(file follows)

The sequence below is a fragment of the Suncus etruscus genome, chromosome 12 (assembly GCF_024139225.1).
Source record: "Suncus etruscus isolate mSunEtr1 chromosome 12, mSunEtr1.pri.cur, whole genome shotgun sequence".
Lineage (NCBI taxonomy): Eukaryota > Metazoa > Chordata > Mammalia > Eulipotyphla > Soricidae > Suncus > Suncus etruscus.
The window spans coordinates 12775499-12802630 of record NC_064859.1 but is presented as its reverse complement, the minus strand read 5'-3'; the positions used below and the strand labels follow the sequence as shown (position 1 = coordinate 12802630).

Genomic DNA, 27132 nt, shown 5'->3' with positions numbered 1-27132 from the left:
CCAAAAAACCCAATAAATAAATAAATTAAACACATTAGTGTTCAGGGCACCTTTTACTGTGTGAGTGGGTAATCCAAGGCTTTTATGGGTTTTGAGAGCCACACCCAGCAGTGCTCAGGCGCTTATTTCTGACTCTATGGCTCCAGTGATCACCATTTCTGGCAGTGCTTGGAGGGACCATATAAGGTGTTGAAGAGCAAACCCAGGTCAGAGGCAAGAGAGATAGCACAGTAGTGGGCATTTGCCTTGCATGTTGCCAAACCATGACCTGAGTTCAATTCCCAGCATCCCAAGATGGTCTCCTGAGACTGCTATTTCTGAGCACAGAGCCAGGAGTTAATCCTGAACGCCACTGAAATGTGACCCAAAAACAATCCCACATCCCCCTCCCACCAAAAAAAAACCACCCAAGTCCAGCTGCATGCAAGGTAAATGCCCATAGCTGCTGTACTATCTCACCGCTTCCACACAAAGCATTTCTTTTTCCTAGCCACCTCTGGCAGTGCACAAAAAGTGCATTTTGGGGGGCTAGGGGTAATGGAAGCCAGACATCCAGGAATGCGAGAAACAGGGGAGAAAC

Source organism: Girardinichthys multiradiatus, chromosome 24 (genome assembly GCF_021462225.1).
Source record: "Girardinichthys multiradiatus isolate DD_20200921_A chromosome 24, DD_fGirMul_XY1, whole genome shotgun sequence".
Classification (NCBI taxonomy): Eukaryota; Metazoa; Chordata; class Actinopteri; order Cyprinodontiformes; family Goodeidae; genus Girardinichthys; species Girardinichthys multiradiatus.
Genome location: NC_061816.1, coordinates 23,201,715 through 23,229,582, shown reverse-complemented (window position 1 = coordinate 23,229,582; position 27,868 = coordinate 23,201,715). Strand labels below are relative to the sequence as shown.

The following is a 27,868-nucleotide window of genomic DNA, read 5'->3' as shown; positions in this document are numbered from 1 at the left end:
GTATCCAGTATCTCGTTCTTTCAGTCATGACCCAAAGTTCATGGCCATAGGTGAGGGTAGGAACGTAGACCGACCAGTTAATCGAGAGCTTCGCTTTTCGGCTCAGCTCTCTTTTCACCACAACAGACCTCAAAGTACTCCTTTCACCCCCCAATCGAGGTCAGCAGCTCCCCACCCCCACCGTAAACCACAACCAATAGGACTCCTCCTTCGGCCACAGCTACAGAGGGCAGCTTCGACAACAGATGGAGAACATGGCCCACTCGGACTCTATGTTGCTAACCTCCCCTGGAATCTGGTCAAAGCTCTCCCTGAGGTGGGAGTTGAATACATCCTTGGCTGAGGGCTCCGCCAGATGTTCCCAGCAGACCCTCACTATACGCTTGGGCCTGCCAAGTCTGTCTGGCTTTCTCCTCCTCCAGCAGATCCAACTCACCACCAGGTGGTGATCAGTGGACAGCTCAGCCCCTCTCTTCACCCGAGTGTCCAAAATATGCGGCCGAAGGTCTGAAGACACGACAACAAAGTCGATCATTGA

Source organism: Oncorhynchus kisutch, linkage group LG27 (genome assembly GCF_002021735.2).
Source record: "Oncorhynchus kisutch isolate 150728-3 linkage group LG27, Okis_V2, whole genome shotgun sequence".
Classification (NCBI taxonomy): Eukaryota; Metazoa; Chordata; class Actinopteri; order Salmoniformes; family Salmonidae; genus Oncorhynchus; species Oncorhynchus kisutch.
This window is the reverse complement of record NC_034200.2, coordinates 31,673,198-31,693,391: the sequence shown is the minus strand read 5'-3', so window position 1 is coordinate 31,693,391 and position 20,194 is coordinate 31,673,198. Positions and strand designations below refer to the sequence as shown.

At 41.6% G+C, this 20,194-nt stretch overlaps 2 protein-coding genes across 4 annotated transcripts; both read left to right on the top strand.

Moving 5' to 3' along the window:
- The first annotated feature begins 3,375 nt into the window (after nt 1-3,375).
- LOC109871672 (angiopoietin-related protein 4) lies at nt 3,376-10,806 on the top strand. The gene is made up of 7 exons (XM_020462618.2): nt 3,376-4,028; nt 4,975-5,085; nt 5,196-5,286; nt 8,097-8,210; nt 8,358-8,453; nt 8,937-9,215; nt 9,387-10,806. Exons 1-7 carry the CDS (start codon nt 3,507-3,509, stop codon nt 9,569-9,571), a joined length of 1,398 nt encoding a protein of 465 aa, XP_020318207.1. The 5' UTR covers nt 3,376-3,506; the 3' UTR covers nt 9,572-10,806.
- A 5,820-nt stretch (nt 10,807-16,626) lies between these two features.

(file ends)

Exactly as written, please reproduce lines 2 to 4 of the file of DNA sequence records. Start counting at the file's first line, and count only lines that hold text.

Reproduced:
Source record: "Suncus etruscus isolate mSunEtr1 chromosome 12, mSunEtr1.pri.cur, whole genome shotgun sequence".
Lineage (NCBI taxonomy): Eukaryota > Metazoa > Chordata > Mammalia > Eulipotyphla > Soricidae > Suncus > Suncus etruscus.
The window spans coordinates 12775499-12802630 of record NC_064859.1 but is presented as its reverse complement, the minus strand read 5'-3'; the positions used below and the strand labels follow the sequence as shown (position 1 = coordinate 12802630).